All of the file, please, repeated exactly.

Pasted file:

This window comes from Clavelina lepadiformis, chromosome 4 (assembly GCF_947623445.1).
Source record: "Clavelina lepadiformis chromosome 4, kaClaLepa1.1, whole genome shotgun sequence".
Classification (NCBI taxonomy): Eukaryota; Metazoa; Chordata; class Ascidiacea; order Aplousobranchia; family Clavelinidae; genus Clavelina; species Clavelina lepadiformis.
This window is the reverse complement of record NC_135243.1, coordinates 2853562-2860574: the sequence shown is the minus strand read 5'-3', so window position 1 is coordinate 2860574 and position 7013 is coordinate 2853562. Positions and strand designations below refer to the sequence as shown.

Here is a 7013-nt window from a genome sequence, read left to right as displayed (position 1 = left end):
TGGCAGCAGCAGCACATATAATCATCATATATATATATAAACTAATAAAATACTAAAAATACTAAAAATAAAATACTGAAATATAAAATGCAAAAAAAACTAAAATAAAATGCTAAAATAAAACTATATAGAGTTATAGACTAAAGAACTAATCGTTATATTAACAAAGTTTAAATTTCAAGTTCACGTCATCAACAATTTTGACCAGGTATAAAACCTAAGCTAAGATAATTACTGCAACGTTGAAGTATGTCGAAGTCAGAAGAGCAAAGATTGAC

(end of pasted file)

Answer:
This window comes from Clavelina lepadiformis, chromosome 4 (assembly GCF_947623445.1).
Source record: "Clavelina lepadiformis chromosome 4, kaClaLepa1.1, whole genome shotgun sequence".
Classification (NCBI taxonomy): Eukaryota; Metazoa; Chordata; class Ascidiacea; order Aplousobranchia; family Clavelinidae; genus Clavelina; species Clavelina lepadiformis.
This window is the reverse complement of record NC_135243.1, coordinates 2853562-2860574: the sequence shown is the minus strand read 5'-3', so window position 1 is coordinate 2860574 and position 7013 is coordinate 2853562. Positions and strand designations below refer to the sequence as shown.

Here is a 7013-nt window from a genome sequence, read left to right as displayed (position 1 = left end):
TGGCAGCAGCAGCACATATAATCATCATATATATATATAAACTAATAAAATACTAAAAATACTAAAAATAAAATACTGAAATATAAAATGCAAAAAAAACTAAAATAAAATGCTAAAATAAAACTATATAGAGTTATAGACTAAAGAACTAATCGTTATATTAACAAAGTTTAAATTTCAAGTTCACGTCATCAACAATTTTGACCAGGTATAAAACCTAAGCTAAGATAATTACTGCAACGTTGAAGTATGTCGAAGTCAGAAGAGCAAAGATTGAC